'Carousel technician' also keeps music going round

He arrives early one steamy morning, an hour or so before opening his domain to the public, and kicks open two big doors to start ventilating the place.

Max Hurley wears a name tag that reads "Carousel Technician." A silver-haired Washingtonian, he figures he's the only man in the region with that job title, and as he ramps up his daily routine — the same one he has practiced since 1978 — you don't doubt it. Who else possesses his oddball blend of skills?

Hurley, 63, runs the Dentzel Carousel at Bethesda's Glen Echo Park, the historic, 15-ton merry-go-round with 52 hand-carved riding animals that turns 90 years old this summer. For years, writers have waxed eloquent over its power to conjure the golden days of cotton candy and penny arcades.

That magic wouldn't happen were it not for the equally majestic contraption a few feet away.

Twelve feet high, gilded with hand-painted scenes, boasting 256 wooden pipes, two castanets, shutters that open and close and a 24-bell silver glockenspiel, the park's 1926 Wurlitzer Military Band Organ (Style 165) is one of 24 ever built and three still in operation. Hurley is its maestro.

"There's a lot to the daggone thing," he says.

After polishing brass and tightening screws on the merry-go-round, Hurley can't suppress a smile as he crosses over toward the Wurlitzer, a machine that might qualify as a full orchestra if it had a conductor or any musicians.

Maintaining it is pretty straightforward, says Hurley, a former auto mechanic and a man who has played accordion and piano since he was a boy. An organ specialist from Baltimore tunes it regularly, a proposition that takes four hours per visit.

But Hurley's daily task is a window on how it works. His first order of business: change the two paper rolls that make the music.

The Rudolph Wurlitzer Co., the Tonawanda, N.Y.-based firm famed for making pipe organs and jukeboxes for generations, designed the band organ so it can play music continuously, first one roll, then the other.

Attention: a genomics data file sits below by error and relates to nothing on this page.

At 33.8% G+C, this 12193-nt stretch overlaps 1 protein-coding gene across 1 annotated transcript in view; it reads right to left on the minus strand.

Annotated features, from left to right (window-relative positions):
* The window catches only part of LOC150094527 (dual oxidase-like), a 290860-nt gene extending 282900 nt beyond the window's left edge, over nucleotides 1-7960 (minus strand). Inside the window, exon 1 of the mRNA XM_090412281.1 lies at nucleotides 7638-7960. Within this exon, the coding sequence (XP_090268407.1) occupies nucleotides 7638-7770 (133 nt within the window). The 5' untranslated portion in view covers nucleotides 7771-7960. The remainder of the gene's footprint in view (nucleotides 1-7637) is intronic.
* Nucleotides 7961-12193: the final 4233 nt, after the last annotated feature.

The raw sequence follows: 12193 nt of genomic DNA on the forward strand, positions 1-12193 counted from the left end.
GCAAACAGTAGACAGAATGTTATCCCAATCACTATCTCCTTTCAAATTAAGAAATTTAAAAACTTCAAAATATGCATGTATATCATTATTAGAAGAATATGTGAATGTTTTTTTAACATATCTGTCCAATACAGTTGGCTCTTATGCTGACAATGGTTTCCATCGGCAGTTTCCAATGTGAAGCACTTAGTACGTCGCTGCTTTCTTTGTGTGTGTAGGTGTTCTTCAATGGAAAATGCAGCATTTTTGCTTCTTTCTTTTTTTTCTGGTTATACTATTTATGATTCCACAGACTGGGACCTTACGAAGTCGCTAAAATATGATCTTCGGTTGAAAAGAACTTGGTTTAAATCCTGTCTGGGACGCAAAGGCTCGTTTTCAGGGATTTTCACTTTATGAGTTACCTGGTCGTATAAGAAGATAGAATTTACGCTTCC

Hurley was here for six hours the day before, and the 20 songs loaded into the machine are still ringing in his head. "I love the music, but everybody needs variety," he says, choosing another pair of rolls from the park's collection of 163.

He unfastens two end clamps, removes one roll and stores it in a long black box. Conditions in the room (it's heated in winter) help extend the lives of these two-pound masterpieces. In 32 years, Hurley says, he has lost one or two rolls to irreparable tears, but none has degraded on its own. He inserts a selection of Broadway hits, fastening its vinyl leader to a metal loop.

A band organ works a little like a music box, he says, but rather than using a cylinder with raised teeth to dictate which notes to play it relies on the roll of paper, which is punched full of tiny holes.

The whole operation hinges on pneumatic power. An old G.E. motor runs a bellows, creating a steady stream of forced air. That air proceeds into a "tracker," a horizontal brass cylinder that contains 75 tiny holes of its own. A second motor drags the paper across this cylinder. As holes in the paper cross holes in the tracker, air shoots through.

Each burst of air activates a valve deep inside the organ, which in turn creates a note from one or more specific instruments out front. As the paper roll moves through, the Wurlitzer "band" — viola, bass, organ, piccolo, castanets — swings to life, filling the bungalow-like building with the sounds of pre- World War II hits, from "Let Me Call You Sweetheart" (1910) to "When You Were The Blossom of Buttercup Lane (And I Was Your Little Boy Blue)," a foxtrot from 1931.

Hurley uses the same philosophy today that he used fixing cars. "Anything mechanical, if you don't maintain it on a regular basis, you'll have problems," he says.

He removes the tracker, blows through each hole, and clamps it back in. The new rolls are set.

In the organs' heyday, Wurlitzer employed a few individuals, long since dead, who knew enough about music and about machinery to make the rolls. Back in the late 1980s, chafing at the narrow range of the music, Hurley sat down with some blank rolls and a metal-marking punch, teaching himself through trial and error to arrange favorites like "Sentimental Journey," "The Entertainer" and " Tangerine."

Among his discoveries: an unspooling roll gets smaller as a song proceeds, so you must use larger spacing as you go. He made nine rolls, spending more than 800 hours on each. He's now one of a dozen or so people who can practice this art.

It's not the only skill that could vanish when Hurley eventually retires. The job pays little, and no apprentice has emerged.

By 10 a.m., it's nearly 90 degrees out as moms and their kids start lining up in front. Hurley throws a switch. The great machine groans, the castanets shake, the shutters start to open and close, and "76 Trombones" thunders forth. For now, it's the good old days.